On a week where one chapter came to an abrupt close, another one begins.
Bayley Currey made the most out his return with Niece Motorsports by crossing the line fourth in Saturday’s Fr8 208 at Atlanta Motor Speedway. The result is his first career top-five finish in the NASCAR Craftsman Truck Series.
After a tough start to the Xfinity Series season with JD Motorsports, Currey was replaced by Garrett Smithley in the No. 4 Chevrolet for the remainder of 2023. In four races, Currey was ranked 32nd in points with a pair of 28th-place finishes as his best results.
Now with a top-five under his belt, Currey told The Podium Finish that Saturday’s performance was “definitely self-assuring.”
“Even before last week, we were having a tough year. So to come out of the box in my first start with Niece this year and run top five, was huge,” said Currey.
The sudden change was a turning point in an already eventful NASCAR career. From driving for Rick Ware Racing in the Cup Series to stellar runs for teams such as Niece and Mike Harmon Racing, Currey is well-traveled.
Once Currey strapped in the No. 41 WWEX/Unishippers Chevrolet Silverado — it was game on for the Texan.
With a huge chip on his shoulder and driving for a more competitive organization, Currey placed outside the top 10 at each stage break.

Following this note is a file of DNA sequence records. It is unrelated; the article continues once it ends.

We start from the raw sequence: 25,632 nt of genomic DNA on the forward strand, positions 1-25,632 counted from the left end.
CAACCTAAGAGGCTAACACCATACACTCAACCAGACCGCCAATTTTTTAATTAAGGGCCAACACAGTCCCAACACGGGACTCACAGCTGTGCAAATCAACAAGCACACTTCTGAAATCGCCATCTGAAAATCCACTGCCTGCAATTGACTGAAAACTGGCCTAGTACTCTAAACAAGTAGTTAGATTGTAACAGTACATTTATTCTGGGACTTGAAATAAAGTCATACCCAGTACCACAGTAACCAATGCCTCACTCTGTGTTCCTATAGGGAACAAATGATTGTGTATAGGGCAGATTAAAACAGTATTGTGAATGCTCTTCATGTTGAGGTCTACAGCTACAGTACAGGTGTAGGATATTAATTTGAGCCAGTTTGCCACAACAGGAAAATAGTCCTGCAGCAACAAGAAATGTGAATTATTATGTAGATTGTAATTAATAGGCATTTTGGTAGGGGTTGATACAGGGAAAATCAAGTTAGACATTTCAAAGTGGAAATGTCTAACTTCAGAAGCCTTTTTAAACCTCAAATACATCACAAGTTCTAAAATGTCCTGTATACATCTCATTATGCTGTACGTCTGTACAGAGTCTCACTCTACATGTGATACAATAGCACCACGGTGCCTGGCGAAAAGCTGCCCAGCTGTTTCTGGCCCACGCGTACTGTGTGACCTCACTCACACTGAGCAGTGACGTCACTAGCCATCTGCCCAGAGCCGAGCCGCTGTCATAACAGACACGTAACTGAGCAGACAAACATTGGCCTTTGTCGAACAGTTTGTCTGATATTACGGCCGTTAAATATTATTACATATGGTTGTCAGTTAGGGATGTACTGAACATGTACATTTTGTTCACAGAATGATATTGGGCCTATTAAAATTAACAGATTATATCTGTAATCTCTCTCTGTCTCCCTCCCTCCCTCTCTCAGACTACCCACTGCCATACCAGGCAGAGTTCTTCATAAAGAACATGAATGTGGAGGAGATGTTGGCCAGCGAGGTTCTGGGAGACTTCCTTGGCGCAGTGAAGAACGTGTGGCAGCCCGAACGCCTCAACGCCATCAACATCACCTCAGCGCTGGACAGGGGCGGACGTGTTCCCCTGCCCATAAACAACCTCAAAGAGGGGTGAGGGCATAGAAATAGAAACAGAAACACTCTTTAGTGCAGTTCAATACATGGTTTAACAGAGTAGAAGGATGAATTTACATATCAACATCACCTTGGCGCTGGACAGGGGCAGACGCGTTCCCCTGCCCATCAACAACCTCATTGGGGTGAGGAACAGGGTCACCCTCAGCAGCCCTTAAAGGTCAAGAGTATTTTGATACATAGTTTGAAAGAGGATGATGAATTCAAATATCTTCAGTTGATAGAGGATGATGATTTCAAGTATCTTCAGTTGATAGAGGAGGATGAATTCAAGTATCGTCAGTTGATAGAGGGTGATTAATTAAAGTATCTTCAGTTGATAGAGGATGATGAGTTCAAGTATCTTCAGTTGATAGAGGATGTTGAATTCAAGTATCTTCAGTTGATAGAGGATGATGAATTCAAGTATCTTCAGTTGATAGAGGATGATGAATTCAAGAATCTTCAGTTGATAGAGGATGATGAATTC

However, the 26-year-old saved his best effort when it counted most. Late in the race, Currey was inside the top 10 after the bottom lane became his preferred line to work his way toward the front. Coming to the white flag, he was running in the seventh when he blended in line with Ben Rhodes, allowing the two to gain momentum.
Entering Turn 3, chaos ensued behind Currey and he found an opening, threading the needle between Rhodes and John Hunter Nemechek. In front of him, Nick Sanchez got sideways while battling Christian Eckes for the win, where the former saved it.
Currey ended up tangling with Rhodes, sending him into the wall. But he kept from losing control and managed to correct his truck to finish fourth. Despite a battered truck, he exited with a grin on his face as his afternoon ended on a positive note.
Currey explained that positioning himself with the right trucks at the end played a pivotal role in gaining valuable track position.
“Really no huge changes, just up and down on the trackbar a little bit, and some air pressure,” Currey said. “The biggest thing was just being around the right trucks and having track position. Mike [Hillman, crew chief] called a great race and the pit crew was awesome all day. I think that was the difference maker.”
Currey’s late-race performance in Atlanta perhaps opened the eyes of folks who haven’t paid much attention to the veteran. For some, it may be viewed as a statement race. Currey, however, sees it differently.
“I don’t know if a statement race is the right way to put it,” Currey explained. “I just wanted to come out and have a good run with the guys over at Niece and Worldwide Express. I knew we could, we just had to execute and I feel like we did.”
For the meantime, Currey’s main focus is a part-time schedule with Niece.